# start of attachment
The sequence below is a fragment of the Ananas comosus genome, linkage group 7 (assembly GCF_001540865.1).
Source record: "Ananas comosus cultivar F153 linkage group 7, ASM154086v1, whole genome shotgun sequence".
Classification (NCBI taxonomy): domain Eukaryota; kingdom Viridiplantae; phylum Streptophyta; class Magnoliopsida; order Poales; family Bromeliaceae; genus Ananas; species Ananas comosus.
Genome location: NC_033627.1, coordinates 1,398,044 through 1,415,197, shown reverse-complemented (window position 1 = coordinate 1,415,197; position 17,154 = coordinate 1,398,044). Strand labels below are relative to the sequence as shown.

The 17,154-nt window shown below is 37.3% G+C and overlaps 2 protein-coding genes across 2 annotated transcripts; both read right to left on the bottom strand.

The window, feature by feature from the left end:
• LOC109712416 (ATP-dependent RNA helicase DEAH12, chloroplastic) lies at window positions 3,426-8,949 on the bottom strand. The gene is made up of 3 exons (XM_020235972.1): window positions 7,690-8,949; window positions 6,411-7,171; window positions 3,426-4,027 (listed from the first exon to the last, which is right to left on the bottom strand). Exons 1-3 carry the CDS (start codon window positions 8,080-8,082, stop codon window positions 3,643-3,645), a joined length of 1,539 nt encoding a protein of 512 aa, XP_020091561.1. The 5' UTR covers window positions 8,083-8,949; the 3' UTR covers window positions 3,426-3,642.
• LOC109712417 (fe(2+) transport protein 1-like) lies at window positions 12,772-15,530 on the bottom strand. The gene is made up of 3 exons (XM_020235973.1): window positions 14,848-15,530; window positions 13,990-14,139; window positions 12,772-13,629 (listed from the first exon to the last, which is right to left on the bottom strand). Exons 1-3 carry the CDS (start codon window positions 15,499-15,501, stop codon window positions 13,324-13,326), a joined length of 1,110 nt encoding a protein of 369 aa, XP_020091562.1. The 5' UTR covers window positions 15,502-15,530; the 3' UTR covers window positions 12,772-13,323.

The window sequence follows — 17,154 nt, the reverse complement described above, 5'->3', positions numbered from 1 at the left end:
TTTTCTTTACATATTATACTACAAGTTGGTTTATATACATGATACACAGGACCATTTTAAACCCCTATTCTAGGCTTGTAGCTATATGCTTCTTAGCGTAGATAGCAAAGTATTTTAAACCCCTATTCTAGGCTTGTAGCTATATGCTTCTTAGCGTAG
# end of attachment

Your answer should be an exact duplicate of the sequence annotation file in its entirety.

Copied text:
The sequence below is a fragment of the Ananas comosus genome, linkage group 7 (assembly GCF_001540865.1).
Source record: "Ananas comosus cultivar F153 linkage group 7, ASM154086v1, whole genome shotgun sequence".
Classification (NCBI taxonomy): domain Eukaryota; kingdom Viridiplantae; phylum Streptophyta; class Magnoliopsida; order Poales; family Bromeliaceae; genus Ananas; species Ananas comosus.
Genome location: NC_033627.1, coordinates 1,398,044 through 1,415,197, shown reverse-complemented (window position 1 = coordinate 1,415,197; position 17,154 = coordinate 1,398,044). Strand labels below are relative to the sequence as shown.

The 17,154-nt window shown below is 37.3% G+C and overlaps 2 protein-coding genes across 2 annotated transcripts; both read right to left on the bottom strand.

The window, feature by feature from the left end:
• LOC109712416 (ATP-dependent RNA helicase DEAH12, chloroplastic) lies at window positions 3,426-8,949 on the bottom strand. The gene is made up of 3 exons (XM_020235972.1): window positions 7,690-8,949; window positions 6,411-7,171; window positions 3,426-4,027 (listed from the first exon to the last, which is right to left on the bottom strand). Exons 1-3 carry the CDS (start codon window positions 8,080-8,082, stop codon window positions 3,643-3,645), a joined length of 1,539 nt encoding a protein of 512 aa, XP_020091561.1. The 5' UTR covers window positions 8,083-8,949; the 3' UTR covers window positions 3,426-3,642.
• LOC109712417 (fe(2+) transport protein 1-like) lies at window positions 12,772-15,530 on the bottom strand. The gene is made up of 3 exons (XM_020235973.1): window positions 14,848-15,530; window positions 13,990-14,139; window positions 12,772-13,629 (listed from the first exon to the last, which is right to left on the bottom strand). Exons 1-3 carry the CDS (start codon window positions 15,499-15,501, stop codon window positions 13,324-13,326), a joined length of 1,110 nt encoding a protein of 369 aa, XP_020091562.1. The 5' UTR covers window positions 15,502-15,530; the 3' UTR covers window positions 12,772-13,323.

The window sequence follows — 17,154 nt, the reverse complement described above, 5'->3', positions numbered from 1 at the left end:
TTTTCTTTACATATTATACTACAAGTTGGTTTATATACATGATACACAGGACCATTTTAAACCCCTATTCTAGGCTTGTAGCTATATGCTTCTTAGCGTAGATAGCAAAGTATTTTAAACCCCTATTCTAGGCTTGTAGCTATATGCTTCTTAGCGTAG